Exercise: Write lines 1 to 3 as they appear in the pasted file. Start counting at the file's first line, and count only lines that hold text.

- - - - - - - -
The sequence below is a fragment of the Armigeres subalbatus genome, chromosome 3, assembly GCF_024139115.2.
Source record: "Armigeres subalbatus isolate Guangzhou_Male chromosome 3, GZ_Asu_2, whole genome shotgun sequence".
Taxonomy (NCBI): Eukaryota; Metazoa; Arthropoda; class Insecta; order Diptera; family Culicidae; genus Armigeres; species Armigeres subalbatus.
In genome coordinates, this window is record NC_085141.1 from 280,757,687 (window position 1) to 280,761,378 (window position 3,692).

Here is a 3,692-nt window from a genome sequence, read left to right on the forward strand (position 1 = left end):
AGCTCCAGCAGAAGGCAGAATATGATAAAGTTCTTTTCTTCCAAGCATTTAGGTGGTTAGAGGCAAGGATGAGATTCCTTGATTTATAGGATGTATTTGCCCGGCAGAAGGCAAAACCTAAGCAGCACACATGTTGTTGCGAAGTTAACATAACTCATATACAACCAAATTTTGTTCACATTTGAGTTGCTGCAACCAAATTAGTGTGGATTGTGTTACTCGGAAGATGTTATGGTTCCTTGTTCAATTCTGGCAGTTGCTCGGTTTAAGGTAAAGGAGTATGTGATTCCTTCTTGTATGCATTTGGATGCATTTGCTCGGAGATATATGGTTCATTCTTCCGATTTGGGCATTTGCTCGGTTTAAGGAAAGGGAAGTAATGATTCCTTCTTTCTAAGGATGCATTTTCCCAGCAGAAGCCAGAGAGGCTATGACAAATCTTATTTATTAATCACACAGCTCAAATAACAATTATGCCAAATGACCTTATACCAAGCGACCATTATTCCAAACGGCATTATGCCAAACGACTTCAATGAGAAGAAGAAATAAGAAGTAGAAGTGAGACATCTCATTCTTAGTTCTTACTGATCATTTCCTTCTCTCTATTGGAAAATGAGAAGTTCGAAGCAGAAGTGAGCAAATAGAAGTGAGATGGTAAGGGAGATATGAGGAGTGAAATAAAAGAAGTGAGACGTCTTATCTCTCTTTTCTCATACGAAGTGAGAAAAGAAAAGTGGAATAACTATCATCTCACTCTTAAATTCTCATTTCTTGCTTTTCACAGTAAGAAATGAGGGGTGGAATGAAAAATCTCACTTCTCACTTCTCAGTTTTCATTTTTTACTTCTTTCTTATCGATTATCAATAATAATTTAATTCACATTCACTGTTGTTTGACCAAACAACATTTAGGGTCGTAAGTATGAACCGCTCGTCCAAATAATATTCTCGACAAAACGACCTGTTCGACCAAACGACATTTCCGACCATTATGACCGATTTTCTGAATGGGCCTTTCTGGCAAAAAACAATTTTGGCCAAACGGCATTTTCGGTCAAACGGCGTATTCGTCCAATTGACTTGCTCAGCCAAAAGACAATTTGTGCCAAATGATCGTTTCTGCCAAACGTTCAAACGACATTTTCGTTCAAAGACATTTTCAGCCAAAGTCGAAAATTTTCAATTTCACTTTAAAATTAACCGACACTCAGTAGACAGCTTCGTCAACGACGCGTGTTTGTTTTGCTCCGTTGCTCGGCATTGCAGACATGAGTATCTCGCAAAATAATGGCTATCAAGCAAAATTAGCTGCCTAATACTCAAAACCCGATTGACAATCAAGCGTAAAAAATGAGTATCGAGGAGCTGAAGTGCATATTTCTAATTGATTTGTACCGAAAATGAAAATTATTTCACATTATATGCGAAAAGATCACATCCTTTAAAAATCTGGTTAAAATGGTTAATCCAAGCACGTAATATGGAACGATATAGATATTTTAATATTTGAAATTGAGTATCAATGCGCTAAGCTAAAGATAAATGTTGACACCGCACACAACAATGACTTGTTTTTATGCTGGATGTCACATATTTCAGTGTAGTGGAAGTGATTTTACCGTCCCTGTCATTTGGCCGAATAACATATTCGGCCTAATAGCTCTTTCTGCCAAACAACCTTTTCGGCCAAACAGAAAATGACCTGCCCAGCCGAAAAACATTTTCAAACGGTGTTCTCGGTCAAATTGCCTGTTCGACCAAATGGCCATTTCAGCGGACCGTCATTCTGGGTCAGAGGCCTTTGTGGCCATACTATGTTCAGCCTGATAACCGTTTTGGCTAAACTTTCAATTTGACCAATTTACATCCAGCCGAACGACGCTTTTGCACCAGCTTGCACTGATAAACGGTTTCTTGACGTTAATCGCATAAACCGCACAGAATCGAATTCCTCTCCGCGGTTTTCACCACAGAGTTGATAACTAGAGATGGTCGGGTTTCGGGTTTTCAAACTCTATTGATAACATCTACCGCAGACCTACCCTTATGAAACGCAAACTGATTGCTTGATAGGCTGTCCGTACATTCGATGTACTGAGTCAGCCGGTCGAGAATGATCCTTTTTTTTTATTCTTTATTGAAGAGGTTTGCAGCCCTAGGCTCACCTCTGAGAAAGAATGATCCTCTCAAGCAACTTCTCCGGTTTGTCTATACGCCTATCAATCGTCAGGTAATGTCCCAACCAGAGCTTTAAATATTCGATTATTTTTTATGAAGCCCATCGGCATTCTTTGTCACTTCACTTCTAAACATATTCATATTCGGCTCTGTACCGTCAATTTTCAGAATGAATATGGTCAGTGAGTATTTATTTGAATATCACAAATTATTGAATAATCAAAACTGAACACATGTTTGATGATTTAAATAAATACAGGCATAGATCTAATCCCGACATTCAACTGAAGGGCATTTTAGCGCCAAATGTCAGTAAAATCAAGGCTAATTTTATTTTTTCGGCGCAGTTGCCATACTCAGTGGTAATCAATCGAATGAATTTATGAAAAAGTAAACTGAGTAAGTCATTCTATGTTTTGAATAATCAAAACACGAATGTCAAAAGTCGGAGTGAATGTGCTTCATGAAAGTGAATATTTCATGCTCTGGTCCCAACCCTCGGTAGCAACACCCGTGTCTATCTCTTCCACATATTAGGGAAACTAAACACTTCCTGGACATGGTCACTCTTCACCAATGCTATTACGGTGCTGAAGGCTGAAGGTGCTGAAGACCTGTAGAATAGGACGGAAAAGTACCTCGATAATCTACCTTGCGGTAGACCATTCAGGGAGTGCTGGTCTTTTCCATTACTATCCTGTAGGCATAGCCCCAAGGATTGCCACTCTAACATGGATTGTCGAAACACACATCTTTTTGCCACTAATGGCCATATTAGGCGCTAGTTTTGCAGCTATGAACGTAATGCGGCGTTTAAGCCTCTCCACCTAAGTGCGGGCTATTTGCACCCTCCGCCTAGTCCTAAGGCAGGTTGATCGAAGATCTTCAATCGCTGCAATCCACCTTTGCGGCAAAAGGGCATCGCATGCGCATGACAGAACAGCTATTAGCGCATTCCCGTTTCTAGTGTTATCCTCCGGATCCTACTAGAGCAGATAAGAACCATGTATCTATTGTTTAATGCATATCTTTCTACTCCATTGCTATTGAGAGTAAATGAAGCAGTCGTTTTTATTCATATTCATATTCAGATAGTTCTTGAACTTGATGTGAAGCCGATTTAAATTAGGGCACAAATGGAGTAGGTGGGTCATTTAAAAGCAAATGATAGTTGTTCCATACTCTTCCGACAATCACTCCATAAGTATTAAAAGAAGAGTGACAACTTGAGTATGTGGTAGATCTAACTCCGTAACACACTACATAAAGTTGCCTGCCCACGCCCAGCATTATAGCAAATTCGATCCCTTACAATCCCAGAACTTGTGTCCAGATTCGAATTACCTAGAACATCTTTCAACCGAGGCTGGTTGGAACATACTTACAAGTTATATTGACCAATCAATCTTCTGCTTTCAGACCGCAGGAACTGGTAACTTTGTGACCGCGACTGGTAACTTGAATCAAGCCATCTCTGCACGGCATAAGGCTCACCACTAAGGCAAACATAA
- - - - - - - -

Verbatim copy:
The sequence below is a fragment of the Armigeres subalbatus genome, chromosome 3, assembly GCF_024139115.2.
Source record: "Armigeres subalbatus isolate Guangzhou_Male chromosome 3, GZ_Asu_2, whole genome shotgun sequence".
Taxonomy (NCBI): Eukaryota; Metazoa; Arthropoda; class Insecta; order Diptera; family Culicidae; genus Armigeres; species Armigeres subalbatus.